The design of the euro banknotes of the first series

On the front of both series of euro banknotes, windows and doorways are shown. They symbolise the European spirit of openness and cooperation. The bridges on the back symbolise communication between the people of Europe and between Europe and the rest of the world.

50eurofr   50eurore

The windows, doorways and bridges shown on the banknotes are stylised illustrations, not images of, or from, actual constructions. Other design elements are:

  • the name of the currency - euro - in both the Latin (EURO) and the Greek (EYPΩ) alphabets for the first series; the Europa series has the name also in the Cyrillic alphabet (EBPO);
  • Initials of the European Central Bank in five linguistic variants - BCE, ECB, EZB, EKT and EKP for the first series andin nine linguistic variants for the second series:

BCE: French, Italian, Portuguese, Romanian, Spanish
ECB: Czech, Danish, Dutch, English, Latvian, Lithuanian, Slovak, Slovene, Swedish
ЕЦБ: Bulgarian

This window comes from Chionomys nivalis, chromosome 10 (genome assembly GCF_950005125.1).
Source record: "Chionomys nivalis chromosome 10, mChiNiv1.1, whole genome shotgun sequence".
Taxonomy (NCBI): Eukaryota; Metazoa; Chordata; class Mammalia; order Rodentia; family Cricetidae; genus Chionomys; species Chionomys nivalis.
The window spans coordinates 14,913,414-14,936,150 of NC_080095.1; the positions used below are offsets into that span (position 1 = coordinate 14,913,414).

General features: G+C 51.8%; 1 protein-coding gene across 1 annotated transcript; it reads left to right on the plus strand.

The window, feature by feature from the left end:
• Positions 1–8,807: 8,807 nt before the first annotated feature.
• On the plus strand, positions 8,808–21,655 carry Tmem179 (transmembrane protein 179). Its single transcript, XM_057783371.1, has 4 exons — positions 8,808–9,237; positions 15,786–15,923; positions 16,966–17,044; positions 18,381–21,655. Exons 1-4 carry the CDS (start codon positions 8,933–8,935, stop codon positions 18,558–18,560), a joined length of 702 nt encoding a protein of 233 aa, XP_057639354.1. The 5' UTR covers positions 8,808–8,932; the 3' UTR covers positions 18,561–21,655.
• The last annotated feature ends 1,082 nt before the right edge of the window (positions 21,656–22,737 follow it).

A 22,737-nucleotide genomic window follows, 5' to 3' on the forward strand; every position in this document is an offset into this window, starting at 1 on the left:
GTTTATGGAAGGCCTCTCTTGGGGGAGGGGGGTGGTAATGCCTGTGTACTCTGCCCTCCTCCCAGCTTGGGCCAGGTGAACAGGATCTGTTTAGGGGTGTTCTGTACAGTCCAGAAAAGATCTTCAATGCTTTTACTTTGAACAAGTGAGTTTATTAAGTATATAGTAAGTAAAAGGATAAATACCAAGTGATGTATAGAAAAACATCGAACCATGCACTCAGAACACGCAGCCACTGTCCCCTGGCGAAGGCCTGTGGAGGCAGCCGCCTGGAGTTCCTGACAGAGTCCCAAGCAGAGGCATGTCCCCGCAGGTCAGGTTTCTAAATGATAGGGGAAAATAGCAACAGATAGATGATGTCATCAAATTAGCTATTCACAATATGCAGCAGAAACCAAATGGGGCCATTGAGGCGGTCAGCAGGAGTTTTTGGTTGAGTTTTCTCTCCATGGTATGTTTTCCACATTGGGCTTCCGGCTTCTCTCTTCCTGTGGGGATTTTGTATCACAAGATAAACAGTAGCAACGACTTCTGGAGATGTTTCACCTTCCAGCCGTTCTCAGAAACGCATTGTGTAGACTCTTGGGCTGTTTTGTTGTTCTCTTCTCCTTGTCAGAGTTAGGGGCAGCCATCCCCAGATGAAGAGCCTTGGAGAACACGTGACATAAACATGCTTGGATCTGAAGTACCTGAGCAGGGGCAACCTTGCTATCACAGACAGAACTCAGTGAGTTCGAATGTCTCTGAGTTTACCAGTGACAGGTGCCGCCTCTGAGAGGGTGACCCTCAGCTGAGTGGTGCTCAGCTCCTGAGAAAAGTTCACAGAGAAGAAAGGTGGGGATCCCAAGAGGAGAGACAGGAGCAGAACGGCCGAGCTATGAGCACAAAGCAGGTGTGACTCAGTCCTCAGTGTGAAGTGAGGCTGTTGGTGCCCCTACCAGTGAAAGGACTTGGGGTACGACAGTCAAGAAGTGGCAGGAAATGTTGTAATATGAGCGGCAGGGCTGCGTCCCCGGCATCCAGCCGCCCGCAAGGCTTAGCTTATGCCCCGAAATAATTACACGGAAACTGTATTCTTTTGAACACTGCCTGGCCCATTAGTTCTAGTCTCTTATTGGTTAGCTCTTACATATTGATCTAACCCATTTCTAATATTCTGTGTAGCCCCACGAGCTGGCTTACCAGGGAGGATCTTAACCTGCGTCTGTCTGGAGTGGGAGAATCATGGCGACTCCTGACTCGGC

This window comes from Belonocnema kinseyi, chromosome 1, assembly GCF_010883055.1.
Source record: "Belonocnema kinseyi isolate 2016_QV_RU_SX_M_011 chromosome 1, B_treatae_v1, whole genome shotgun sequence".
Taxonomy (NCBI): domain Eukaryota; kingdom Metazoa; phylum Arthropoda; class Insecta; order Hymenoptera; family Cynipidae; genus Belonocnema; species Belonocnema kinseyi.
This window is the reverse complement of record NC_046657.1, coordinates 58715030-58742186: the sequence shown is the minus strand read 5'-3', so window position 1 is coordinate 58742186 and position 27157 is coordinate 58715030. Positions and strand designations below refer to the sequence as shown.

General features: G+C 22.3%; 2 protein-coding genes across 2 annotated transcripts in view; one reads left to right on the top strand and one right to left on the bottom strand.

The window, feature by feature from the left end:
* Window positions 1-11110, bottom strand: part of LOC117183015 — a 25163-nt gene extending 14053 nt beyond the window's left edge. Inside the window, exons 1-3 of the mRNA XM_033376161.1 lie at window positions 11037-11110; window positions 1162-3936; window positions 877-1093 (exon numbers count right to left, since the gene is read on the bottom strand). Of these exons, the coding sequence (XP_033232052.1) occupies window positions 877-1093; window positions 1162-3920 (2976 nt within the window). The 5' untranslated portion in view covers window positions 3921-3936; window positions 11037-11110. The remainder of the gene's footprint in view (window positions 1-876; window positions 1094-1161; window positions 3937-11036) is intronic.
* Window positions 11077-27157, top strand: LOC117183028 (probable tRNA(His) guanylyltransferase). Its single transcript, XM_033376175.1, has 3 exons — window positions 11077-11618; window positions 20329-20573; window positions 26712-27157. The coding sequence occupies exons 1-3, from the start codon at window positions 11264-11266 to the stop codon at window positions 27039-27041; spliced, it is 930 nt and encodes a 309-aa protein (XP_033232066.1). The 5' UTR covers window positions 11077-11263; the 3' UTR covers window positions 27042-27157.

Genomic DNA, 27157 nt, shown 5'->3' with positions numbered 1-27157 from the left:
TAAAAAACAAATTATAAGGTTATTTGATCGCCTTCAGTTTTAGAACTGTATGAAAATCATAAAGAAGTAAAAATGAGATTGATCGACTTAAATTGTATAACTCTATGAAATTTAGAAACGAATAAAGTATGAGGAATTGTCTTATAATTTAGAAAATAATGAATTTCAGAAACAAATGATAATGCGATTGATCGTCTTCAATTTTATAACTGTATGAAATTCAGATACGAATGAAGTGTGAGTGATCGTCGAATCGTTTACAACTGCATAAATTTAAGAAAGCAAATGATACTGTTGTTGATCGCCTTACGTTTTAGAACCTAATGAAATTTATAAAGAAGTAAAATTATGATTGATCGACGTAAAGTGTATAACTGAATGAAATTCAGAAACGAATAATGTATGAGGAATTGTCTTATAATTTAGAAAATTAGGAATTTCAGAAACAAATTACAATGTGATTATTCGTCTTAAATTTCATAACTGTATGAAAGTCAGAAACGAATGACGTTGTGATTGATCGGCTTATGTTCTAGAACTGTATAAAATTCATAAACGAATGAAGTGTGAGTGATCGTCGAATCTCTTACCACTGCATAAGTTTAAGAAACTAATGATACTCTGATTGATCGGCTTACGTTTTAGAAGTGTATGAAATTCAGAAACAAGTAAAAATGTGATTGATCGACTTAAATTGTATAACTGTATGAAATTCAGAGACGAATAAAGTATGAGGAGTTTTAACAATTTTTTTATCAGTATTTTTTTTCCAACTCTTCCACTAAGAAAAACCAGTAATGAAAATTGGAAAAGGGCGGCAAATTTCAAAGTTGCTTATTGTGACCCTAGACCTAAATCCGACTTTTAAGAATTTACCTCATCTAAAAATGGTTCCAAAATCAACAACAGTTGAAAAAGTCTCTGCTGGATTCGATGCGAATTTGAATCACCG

EZB: German
EKP: Estonian, Finnish
EKT: Greek
EKB: Hungarian
BĊE: Maltese
EBC: Polish

  • the symbol © indicating copyright protection; and
  • the EU flag.


Each banknote bears the signature of either Willem F. Duisenberg, Jean-Claude Trichet or Mario Draghi – the first, second and third Presidents of the European Central Bank respectively. These banknotes are all equally valid.


Willem F. Duisenberg


Jean-Claude Trichet


Mario Draghi


Map of Europe

The banknotes show a geographical representation of Europe.

Country codes on the first series of banknotes

The central bank that commissioned the printing of a banknote (but not necessarily the country of printing) is indicated by a letter or country code preceding the serial number, as shown here:


Serial numbers on the Europa series of banknotes

The serial numbers on this series are the two numbers printed on the back of the banknote: a horizontal number printed in black and a vertical number printed in a different colour.

The horizontal number comprises two letters and ten digits. The first letter identifies the printing works – see the list . The second letter has no particular meaning; it simply makes more serial numbers possible.

Find out more about euro banknotes

See also
  • Link to the ECB website :